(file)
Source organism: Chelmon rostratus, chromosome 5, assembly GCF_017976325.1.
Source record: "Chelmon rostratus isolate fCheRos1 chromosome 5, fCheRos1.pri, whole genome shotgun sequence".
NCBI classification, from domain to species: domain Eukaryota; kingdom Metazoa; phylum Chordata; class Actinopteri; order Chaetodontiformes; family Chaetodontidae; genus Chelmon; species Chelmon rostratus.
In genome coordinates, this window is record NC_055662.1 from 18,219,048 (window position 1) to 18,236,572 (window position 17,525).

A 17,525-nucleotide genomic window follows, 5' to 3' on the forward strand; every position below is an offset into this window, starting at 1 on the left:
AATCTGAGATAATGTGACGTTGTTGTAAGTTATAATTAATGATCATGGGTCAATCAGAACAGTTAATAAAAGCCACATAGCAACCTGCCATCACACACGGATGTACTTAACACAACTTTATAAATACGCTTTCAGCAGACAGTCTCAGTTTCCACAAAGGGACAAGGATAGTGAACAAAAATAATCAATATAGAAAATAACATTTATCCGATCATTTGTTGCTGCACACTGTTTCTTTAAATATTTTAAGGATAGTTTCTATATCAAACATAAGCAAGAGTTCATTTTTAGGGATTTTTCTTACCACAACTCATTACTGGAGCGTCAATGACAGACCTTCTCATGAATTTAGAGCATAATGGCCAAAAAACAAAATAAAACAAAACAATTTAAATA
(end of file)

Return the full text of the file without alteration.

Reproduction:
Source organism: Chelmon rostratus, chromosome 5, assembly GCF_017976325.1.
Source record: "Chelmon rostratus isolate fCheRos1 chromosome 5, fCheRos1.pri, whole genome shotgun sequence".
NCBI classification, from domain to species: domain Eukaryota; kingdom Metazoa; phylum Chordata; class Actinopteri; order Chaetodontiformes; family Chaetodontidae; genus Chelmon; species Chelmon rostratus.
In genome coordinates, this window is record NC_055662.1 from 18,219,048 (window position 1) to 18,236,572 (window position 17,525).

A 17,525-nucleotide genomic window follows, 5' to 3' on the forward strand; every position below is an offset into this window, starting at 1 on the left:
AATCTGAGATAATGTGACGTTGTTGTAAGTTATAATTAATGATCATGGGTCAATCAGAACAGTTAATAAAAGCCACATAGCAACCTGCCATCACACACGGATGTACTTAACACAACTTTATAAATACGCTTTCAGCAGACAGTCTCAGTTTCCACAAAGGGACAAGGATAGTGAACAAAAATAATCAATATAGAAAATAACATTTATCCGATCATTTGTTGCTGCACACTGTTTCTTTAAATATTTTAAGGATAGTTTCTATATCAAACATAAGCAAGAGTTCATTTTTAGGGATTTTTCTTACCACAACTCATTACTGGAGCGTCAATGACAGACCTTCTCATGAATTTAGAGCATAATGGCCAAAAAACAAAATAAAACAAAACAATTTAAATA